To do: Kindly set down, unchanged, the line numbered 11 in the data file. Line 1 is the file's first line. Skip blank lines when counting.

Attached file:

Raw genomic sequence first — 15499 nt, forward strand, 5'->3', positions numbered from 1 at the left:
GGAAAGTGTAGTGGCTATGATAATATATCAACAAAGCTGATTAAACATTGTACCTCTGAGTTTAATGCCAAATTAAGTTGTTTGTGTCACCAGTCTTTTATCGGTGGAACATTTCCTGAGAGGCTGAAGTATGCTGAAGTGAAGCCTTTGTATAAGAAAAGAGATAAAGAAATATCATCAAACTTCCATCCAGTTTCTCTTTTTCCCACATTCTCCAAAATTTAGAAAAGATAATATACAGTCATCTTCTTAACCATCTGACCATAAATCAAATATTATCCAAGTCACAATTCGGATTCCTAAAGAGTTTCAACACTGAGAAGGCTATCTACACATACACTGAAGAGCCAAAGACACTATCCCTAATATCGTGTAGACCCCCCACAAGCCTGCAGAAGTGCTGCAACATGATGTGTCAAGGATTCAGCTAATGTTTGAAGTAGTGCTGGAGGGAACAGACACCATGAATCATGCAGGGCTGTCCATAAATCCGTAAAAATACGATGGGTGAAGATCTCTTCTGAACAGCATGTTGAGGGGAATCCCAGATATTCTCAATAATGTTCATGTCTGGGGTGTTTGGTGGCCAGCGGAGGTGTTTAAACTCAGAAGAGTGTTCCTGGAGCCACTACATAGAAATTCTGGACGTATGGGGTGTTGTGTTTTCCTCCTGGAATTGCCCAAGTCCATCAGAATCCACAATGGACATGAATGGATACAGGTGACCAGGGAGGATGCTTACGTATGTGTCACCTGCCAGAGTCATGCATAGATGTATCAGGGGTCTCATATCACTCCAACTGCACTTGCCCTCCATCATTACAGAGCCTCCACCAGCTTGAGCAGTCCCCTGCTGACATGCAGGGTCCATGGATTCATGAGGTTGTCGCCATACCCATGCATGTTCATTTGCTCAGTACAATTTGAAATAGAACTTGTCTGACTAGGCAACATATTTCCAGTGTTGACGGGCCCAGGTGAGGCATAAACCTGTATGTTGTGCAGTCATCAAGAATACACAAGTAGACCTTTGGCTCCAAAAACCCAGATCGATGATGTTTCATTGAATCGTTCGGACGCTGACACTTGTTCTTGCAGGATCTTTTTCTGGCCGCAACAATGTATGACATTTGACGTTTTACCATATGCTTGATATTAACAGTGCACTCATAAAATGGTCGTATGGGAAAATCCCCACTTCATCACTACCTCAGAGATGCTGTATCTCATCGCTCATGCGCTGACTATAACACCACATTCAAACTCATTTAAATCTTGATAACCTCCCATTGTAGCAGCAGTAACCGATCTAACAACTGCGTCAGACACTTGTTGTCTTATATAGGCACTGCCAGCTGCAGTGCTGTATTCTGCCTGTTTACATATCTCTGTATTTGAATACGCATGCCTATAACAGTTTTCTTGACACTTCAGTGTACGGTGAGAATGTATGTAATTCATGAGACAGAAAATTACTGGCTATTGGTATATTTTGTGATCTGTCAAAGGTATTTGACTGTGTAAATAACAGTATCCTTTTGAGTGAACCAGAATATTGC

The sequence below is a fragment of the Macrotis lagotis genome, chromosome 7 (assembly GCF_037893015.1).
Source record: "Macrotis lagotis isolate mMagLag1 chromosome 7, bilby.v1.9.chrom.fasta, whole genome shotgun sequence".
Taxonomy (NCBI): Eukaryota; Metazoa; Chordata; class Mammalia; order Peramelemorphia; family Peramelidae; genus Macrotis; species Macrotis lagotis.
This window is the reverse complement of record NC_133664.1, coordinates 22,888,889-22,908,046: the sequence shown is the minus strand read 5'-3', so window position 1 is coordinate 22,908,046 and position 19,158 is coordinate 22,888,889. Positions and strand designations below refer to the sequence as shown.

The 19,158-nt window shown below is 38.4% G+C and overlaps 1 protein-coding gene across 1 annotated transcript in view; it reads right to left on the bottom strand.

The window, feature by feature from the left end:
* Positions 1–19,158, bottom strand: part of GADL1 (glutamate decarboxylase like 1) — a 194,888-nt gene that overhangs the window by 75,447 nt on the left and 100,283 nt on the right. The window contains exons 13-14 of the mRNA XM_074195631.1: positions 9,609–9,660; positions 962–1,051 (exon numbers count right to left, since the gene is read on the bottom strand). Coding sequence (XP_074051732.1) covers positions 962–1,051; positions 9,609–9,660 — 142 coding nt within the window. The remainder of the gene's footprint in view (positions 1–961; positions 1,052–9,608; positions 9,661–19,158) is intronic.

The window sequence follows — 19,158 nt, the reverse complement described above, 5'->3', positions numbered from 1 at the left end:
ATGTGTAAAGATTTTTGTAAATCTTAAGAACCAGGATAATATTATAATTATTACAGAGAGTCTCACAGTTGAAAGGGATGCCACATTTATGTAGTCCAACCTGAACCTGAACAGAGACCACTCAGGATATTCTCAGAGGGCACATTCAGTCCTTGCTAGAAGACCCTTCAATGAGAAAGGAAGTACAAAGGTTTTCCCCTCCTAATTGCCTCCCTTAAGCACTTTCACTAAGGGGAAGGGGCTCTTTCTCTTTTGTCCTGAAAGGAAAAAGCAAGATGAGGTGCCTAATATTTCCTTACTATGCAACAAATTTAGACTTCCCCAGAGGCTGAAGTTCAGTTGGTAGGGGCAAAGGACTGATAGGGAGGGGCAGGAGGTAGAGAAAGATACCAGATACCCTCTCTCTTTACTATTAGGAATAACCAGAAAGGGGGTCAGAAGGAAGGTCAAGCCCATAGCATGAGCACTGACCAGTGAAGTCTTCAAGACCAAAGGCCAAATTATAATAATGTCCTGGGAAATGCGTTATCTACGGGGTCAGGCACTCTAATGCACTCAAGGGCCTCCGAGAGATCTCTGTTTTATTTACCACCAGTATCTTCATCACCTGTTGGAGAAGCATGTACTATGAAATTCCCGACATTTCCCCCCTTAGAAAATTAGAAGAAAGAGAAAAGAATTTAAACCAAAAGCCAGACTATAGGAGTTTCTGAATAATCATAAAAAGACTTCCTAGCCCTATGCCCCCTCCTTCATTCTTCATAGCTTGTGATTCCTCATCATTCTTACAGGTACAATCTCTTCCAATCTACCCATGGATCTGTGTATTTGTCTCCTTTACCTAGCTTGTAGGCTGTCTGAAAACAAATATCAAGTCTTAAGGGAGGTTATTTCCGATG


ATGTGTAAAGATTTTTGTAAATCTTAAGAACCAGGATAATATTATAATTATTACAGAGAGTCTCACAGTTGAAAGGGATGCCACATTTATGTAGTCCAACCTGAACCTGAACAGAGACCACTCAGGATATTCTCAGAGGGCACATTCAGTCCTTGCTAGAAGACCCTTCAATGAGAAAGGAAGTACAAAGGTTTTCCCCTCCTAATTGCCTCCCTTAAGCACTTTCACTAAGGGGAAGGGGCTCTTTCTCTTTTGTCCTGAAAGGAAAAAGCAAGATGAGGTGCCTAATATTTCCTTACTATGCAACAAATTTAGACTTCCCCAGAGGCTGAAGTTCAGTTGGTAGGGGCAAAGGACTGATAGGGAGGGGCAGGAGGTAGAGAAAGATACCAGATACCCTCTCTCTTTACTATTAGGAATAACCAGAAAGGGGGTCAGAAGGAAGGTCAAGCCCATAGCATGAGCACTGACCAGTGAAGTCTTCAAGACCAAAGGCCAAATTATAATAATGTCCTGGGAAATGCGTTATCTACGGGGTCAGGCACTCTAATGCACTCAAGGGCCTCCGAGAGATCTCTGTTTTATTTACCACCAGTATCTTCATCACCTGTTGGAGAAGCATGTACTATGAAATTCCCGACATTTCCCCCCTTAGAAAATTAGAAGAAAGAGAAAAGAATTTAAACCAAAAGCCAGACTATAGGAGTTTCTGAATAATCATAAAAAGACTTCCTAGCCCTATGCCCCCTCCTTCATTCTTCATAGCTTGTGATTCCTCATCATTCTTACAGGTACAATCTCTTCCAATCTACCCATGGATCTGTGTATTTGTCTCCTTTACCTAGCTTGTAGGCTGTCTGAAAACAAATATCAAGTCTTAAGGGAGGTTATTTCCGATG